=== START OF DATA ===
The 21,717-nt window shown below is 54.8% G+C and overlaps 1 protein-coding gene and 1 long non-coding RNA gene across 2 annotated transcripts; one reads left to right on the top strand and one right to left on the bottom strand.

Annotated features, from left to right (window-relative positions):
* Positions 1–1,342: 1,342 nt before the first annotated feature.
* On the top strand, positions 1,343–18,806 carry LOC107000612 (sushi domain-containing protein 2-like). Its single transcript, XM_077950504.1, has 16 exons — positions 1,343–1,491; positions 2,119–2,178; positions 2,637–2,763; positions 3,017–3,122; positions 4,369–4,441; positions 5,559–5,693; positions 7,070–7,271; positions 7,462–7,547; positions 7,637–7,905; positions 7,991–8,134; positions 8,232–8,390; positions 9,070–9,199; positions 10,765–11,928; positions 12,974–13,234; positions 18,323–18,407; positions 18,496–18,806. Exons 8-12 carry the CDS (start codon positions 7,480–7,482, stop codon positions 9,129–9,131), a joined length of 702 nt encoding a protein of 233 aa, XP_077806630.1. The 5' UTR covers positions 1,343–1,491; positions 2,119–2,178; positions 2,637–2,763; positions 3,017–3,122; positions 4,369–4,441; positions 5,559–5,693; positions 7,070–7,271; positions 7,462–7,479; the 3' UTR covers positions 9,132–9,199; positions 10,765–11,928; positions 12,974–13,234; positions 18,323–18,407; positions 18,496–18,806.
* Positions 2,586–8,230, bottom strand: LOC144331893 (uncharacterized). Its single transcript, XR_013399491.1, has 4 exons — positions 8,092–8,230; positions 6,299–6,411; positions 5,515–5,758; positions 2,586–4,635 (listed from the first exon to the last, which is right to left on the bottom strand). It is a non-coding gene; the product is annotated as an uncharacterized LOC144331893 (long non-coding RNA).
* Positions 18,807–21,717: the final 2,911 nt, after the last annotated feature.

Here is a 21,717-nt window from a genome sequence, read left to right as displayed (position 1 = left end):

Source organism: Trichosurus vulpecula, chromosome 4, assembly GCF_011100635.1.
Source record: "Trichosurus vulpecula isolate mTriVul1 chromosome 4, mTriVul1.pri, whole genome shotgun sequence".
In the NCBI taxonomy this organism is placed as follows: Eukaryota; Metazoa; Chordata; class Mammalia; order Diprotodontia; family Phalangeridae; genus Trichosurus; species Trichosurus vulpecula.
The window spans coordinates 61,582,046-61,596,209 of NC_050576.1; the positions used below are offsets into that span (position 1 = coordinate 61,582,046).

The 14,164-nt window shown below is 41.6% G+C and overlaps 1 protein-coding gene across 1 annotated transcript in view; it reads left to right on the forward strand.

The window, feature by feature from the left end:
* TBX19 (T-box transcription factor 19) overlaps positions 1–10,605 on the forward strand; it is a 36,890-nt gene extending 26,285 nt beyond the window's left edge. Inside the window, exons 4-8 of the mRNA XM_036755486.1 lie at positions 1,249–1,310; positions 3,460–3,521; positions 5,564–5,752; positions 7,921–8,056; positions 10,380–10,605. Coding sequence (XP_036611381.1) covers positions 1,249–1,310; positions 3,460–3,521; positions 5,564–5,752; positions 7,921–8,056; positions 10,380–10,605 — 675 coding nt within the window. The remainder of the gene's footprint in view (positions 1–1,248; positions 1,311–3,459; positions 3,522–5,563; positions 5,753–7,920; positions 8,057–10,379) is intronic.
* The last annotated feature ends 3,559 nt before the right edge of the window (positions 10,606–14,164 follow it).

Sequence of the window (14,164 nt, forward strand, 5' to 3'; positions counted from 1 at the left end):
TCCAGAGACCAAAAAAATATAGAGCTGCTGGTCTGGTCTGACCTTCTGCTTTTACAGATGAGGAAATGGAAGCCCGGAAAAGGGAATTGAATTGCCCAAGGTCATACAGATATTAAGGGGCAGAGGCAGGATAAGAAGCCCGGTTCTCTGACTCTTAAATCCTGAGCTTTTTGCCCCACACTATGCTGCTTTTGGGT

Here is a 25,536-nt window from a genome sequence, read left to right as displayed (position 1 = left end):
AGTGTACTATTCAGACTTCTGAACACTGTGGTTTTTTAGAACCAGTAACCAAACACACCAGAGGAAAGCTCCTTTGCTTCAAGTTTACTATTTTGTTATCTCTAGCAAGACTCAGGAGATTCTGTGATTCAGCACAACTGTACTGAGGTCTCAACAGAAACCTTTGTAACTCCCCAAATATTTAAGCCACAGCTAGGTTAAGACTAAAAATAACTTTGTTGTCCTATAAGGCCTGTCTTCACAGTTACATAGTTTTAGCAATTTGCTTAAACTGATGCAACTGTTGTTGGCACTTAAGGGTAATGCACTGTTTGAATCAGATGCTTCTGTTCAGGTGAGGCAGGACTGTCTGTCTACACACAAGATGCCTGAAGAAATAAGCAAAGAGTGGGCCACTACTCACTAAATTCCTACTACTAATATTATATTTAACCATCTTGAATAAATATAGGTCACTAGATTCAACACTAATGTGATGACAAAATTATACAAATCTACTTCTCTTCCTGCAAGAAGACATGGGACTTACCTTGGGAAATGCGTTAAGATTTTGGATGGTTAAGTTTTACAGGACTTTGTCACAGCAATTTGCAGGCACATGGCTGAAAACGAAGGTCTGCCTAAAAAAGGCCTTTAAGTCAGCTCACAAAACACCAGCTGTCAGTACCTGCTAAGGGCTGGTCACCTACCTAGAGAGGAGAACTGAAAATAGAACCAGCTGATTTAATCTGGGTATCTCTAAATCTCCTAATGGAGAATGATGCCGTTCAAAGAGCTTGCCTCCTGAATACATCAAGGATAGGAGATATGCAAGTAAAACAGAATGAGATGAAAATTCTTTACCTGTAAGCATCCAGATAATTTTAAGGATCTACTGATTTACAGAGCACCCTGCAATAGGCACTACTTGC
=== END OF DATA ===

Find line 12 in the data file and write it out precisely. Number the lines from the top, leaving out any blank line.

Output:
The 14,164-nt window shown below is 41.6% G+C and overlaps 1 protein-coding gene across 1 annotated transcript in view; it reads left to right on the forward strand.